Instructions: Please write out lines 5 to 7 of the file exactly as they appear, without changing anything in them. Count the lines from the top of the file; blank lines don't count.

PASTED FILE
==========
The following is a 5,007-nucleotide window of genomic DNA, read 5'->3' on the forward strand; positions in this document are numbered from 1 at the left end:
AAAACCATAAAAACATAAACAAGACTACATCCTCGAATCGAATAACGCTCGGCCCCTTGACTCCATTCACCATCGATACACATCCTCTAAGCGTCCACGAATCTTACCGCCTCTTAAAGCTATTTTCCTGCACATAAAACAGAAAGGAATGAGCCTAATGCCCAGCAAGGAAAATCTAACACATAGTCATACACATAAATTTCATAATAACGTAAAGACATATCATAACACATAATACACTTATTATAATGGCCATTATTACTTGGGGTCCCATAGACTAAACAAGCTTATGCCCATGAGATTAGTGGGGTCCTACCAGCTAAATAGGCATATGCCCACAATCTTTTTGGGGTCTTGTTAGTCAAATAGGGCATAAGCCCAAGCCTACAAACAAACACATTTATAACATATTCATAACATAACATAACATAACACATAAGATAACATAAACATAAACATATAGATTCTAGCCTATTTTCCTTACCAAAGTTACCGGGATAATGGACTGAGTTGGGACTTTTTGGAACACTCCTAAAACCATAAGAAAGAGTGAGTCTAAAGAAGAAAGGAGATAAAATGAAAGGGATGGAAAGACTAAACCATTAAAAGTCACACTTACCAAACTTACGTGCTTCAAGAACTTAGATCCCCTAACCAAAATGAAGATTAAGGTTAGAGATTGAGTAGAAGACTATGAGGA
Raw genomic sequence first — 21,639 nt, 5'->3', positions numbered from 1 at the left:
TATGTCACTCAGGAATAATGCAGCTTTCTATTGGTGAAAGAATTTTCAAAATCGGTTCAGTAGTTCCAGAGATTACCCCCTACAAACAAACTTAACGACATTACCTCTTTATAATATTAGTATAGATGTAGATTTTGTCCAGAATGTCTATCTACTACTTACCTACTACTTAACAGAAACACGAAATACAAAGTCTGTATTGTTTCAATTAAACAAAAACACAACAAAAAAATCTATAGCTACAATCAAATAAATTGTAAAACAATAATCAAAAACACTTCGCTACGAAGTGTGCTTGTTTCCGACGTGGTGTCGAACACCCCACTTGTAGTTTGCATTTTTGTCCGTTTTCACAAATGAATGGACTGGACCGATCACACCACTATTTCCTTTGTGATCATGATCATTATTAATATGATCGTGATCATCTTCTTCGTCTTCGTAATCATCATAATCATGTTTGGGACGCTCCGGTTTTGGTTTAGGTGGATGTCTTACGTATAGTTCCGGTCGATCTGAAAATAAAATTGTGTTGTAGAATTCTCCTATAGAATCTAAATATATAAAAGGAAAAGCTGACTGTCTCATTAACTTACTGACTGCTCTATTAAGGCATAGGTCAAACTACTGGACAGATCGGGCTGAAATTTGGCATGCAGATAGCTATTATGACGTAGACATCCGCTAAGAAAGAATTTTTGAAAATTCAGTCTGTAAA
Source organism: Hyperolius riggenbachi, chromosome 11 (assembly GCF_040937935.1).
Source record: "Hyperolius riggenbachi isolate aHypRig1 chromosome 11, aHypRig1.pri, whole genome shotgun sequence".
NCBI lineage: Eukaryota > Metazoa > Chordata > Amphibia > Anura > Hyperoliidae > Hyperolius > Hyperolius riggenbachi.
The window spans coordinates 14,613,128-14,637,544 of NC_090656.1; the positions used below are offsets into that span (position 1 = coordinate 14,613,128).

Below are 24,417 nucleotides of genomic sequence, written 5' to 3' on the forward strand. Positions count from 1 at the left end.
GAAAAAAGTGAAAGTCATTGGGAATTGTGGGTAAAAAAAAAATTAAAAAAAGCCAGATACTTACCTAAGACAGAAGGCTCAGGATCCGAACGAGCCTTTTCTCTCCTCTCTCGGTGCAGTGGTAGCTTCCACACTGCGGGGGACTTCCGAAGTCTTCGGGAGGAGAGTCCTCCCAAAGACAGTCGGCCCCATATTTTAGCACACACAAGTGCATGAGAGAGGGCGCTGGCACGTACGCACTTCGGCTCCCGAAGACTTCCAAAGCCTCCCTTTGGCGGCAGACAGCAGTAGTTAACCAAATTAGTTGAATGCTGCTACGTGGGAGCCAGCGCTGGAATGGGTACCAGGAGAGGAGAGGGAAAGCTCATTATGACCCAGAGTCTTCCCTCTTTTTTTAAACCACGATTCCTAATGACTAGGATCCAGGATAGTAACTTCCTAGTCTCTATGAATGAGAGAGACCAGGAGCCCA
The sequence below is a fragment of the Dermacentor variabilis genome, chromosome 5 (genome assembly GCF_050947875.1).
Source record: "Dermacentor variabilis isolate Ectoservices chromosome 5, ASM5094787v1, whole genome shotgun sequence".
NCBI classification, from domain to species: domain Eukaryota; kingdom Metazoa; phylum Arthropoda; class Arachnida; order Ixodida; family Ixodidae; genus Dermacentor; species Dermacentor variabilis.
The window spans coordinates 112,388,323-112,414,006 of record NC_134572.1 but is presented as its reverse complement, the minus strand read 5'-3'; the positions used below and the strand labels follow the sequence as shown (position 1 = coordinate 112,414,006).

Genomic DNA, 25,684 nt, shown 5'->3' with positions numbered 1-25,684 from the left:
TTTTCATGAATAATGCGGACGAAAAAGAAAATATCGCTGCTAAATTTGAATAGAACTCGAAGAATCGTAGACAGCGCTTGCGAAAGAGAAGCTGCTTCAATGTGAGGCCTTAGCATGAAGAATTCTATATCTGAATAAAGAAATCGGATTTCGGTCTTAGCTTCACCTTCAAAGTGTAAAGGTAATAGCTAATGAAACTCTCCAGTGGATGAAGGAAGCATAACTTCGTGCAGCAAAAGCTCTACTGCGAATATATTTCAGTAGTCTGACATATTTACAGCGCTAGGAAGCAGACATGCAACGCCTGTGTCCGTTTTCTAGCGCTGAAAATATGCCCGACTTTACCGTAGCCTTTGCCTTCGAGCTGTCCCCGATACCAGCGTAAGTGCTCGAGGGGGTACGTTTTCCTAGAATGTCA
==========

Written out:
Source organism: Hyperolius riggenbachi, chromosome 11 (assembly GCF_040937935.1).
Source record: "Hyperolius riggenbachi isolate aHypRig1 chromosome 11, aHypRig1.pri, whole genome shotgun sequence".
NCBI lineage: Eukaryota > Metazoa > Chordata > Amphibia > Anura > Hyperoliidae > Hyperolius > Hyperolius riggenbachi.